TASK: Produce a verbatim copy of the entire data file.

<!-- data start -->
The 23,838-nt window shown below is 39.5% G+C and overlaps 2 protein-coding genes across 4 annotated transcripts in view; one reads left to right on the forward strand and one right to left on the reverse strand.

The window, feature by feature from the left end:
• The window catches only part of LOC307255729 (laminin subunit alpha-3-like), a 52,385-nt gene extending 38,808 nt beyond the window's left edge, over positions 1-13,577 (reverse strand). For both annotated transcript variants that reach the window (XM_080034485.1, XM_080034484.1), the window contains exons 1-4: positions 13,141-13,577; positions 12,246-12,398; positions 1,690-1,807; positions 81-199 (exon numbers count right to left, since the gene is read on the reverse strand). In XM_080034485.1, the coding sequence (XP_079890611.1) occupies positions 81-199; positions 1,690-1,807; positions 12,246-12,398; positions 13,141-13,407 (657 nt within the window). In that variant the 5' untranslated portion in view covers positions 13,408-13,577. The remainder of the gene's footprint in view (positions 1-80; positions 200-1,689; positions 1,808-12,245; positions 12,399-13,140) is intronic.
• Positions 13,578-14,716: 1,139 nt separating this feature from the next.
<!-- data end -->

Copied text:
The 23,838-nt window shown below is 39.5% G+C and overlaps 2 protein-coding genes across 4 annotated transcripts in view; one reads left to right on the forward strand and one right to left on the reverse strand.

The window, feature by feature from the left end:
• The window catches only part of LOC307255729 (laminin subunit alpha-3-like), a 52,385-nt gene extending 38,808 nt beyond the window's left edge, over positions 1-13,577 (reverse strand). For both annotated transcript variants that reach the window (XM_080034485.1, XM_080034484.1), the window contains exons 1-4: positions 13,141-13,577; positions 12,246-12,398; positions 1,690-1,807; positions 81-199 (exon numbers count right to left, since the gene is read on the reverse strand). In XM_080034485.1, the coding sequence (XP_079890611.1) occupies positions 81-199; positions 1,690-1,807; positions 12,246-12,398; positions 13,141-13,407 (657 nt within the window). In that variant the 5' untranslated portion in view covers positions 13,408-13,577. The remainder of the gene's footprint in view (positions 1-80; positions 200-1,689; positions 1,808-12,245; positions 12,399-13,140) is intronic.
• Positions 13,578-14,716: 1,139 nt separating this feature from the next.